Read the full article by Sheri Mcwhirter (Traverse City Record Eagle)

“TRAVERSE CITY — The public has through month’s end to comment on Michigan’s proposed PFAS concentration limits for drinking water, including opportunities at public hearings.

The state Department of Environment, Great Lakes and Energy will accept public comments on the proposed maximum contaminant levels for PFAS chemicals through Jan. 31. Officials also have yet to host the last two of three public hearings, first on Tuesday in Ann Arbor and then on Thursday in Roscommon.

The first public hearing was on Jan. 8 in Grand Rapids, not far from the state’s biggest PFAS contamination site, associated with the Wolverine Worldwide’s former tannery. About 150 people attended.

The hope is for that strong level of public participation to continue, said Steve Sliver, executive director of Michigan’s PFAS Action Response Team…

Gov. Gretchen Whitmer ordered state officials to develop enforceable state regulations to protect residents from PFAS contamination in drinking water as federal environmental regulators dragged their feet. She set a deadline of May this year for Michigan.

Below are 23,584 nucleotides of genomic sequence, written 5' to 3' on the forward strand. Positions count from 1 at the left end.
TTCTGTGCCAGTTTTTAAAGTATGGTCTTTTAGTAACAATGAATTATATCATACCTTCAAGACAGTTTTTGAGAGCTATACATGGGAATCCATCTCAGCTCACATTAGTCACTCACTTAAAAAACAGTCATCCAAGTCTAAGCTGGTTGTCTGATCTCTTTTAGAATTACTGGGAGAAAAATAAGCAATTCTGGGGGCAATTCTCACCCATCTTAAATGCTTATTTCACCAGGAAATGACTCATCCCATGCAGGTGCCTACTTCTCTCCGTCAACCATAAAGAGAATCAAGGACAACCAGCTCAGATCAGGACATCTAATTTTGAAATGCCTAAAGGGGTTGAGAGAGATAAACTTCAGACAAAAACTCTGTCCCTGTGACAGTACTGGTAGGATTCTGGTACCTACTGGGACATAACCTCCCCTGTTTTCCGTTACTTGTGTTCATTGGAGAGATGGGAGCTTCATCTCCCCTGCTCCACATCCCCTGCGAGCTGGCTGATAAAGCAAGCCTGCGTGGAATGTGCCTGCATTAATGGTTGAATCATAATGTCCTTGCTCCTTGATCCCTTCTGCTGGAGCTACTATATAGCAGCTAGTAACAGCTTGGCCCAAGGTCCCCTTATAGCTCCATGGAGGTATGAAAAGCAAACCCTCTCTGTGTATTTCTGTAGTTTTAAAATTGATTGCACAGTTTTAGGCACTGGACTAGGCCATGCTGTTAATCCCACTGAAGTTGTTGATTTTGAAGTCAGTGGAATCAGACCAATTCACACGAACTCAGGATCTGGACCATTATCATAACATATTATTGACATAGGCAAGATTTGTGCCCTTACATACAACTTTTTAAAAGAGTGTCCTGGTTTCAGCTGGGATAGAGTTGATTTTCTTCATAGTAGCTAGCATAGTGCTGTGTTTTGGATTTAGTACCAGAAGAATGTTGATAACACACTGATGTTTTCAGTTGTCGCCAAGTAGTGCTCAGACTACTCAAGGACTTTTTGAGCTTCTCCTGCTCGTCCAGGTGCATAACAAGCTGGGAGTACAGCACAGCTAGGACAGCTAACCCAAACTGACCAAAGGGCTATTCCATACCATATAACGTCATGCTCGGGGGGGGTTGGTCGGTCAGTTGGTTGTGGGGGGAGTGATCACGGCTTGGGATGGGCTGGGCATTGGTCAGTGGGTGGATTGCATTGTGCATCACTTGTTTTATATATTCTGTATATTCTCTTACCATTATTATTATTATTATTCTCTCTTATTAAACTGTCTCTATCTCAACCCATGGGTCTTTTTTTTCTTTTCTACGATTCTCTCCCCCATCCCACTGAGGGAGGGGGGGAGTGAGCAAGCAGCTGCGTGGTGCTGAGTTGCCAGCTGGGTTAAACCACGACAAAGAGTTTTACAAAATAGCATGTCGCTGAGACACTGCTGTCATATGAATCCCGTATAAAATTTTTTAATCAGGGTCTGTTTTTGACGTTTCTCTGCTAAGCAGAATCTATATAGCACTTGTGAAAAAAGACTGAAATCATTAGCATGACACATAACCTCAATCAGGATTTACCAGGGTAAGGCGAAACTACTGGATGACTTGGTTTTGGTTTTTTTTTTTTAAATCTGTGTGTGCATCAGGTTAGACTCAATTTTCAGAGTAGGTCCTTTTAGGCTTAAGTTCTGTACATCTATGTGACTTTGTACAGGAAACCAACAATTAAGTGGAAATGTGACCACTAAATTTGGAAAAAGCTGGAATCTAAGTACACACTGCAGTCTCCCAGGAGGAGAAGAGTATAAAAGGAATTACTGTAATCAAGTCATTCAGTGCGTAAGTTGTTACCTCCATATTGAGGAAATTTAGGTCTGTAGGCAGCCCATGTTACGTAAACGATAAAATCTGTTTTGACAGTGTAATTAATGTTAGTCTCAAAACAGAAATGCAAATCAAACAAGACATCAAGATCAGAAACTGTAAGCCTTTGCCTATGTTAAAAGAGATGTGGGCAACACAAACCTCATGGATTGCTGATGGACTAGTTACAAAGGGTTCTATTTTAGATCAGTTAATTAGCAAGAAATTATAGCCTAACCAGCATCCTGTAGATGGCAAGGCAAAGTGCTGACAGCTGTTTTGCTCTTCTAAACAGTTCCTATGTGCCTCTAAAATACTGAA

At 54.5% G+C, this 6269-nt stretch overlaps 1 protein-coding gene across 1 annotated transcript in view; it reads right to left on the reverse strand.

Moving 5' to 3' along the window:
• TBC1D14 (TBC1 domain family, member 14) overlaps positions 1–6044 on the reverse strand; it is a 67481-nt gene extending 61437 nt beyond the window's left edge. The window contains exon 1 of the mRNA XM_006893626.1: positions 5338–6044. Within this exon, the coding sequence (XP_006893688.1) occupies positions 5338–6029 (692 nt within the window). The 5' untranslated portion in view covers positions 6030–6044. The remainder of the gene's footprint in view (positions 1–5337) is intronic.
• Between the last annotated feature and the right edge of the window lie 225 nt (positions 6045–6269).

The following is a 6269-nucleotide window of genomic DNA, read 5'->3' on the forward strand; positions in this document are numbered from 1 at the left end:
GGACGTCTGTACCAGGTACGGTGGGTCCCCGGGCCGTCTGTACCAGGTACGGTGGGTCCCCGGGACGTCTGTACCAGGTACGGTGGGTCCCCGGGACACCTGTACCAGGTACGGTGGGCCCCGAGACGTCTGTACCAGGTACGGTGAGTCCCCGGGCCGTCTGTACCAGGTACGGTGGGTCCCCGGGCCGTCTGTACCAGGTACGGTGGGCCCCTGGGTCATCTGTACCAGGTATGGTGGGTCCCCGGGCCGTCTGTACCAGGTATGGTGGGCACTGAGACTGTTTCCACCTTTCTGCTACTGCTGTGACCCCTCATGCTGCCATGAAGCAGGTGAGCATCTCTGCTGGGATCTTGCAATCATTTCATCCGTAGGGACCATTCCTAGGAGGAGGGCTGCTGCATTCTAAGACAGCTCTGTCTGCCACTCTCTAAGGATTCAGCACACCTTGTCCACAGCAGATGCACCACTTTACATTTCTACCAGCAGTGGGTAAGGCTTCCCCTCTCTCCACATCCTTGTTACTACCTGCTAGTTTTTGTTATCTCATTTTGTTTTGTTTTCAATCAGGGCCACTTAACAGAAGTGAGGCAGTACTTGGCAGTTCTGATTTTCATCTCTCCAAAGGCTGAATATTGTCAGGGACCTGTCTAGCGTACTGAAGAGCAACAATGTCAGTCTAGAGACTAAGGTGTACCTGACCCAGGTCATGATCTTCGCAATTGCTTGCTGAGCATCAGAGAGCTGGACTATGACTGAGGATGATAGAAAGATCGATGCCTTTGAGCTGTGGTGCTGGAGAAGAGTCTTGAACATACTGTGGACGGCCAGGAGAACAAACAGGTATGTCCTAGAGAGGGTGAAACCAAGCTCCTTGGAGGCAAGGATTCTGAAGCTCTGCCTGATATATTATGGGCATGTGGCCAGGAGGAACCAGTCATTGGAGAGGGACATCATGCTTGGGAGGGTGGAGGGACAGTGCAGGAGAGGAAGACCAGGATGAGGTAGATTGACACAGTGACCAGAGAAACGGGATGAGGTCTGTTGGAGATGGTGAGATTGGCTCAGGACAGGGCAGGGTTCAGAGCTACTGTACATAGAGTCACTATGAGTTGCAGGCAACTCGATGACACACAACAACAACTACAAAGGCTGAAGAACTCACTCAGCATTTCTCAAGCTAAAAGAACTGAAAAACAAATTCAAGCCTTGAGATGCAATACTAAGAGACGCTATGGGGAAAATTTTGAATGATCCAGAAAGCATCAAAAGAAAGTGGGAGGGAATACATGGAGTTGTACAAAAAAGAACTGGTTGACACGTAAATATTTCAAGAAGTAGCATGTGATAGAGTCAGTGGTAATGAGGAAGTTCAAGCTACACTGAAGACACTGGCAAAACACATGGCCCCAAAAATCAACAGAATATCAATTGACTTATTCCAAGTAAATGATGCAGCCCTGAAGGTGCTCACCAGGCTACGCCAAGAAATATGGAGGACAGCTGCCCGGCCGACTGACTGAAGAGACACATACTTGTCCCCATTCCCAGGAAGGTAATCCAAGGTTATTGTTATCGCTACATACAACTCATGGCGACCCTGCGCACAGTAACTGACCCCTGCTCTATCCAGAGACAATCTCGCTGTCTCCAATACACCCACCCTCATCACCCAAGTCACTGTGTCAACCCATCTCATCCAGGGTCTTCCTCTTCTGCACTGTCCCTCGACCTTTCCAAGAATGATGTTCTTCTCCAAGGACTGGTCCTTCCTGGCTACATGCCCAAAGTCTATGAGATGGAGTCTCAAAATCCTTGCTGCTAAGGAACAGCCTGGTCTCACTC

‘We’re still on target to get those promulgated standards,’ Sliver said.

Lacey Stephan, Grayling Township supervisor, said he intends to attend the state’s public hearing in Roscommon to listen, and perhaps even testify if he feels it’s necessary…

Hundreds of Grayling Township residents are affected by PFAS contamination in the groundwater, the result of decades of firefighters and emergency responders using and practicing at Camp Grayling with a type of firefighting foam that contains the toxic stuff.

Michigan Army National Guard officials have repeatedly confirmed that federal military coffers will pay for safe drinking water solutions for all residents whose well water tests beyond the state’s new standards, once those rules are finalized.

Currently, only Grayling Township homes with well water that tested beyond a federal advisory level for PFAS chemicals will be connected to clean water….

The U.S. Environmental Protection Agency established a non-binding advisory level of 70 parts per trillion for just two of the thousands of chemicals in the PFAS family — PFOA and PFOS. Other states have set more stringent levels.

Minnesota, New Jersey and New York have lower established or proposed thresholds for PFOS at 15 ppt, 13 ppt and 10 ppt, respectively. But Michigan stands to have the lowest numbers for PFOA at 8 ppt and PFNA at 6 ppt, should those recommendation levels be adopted…”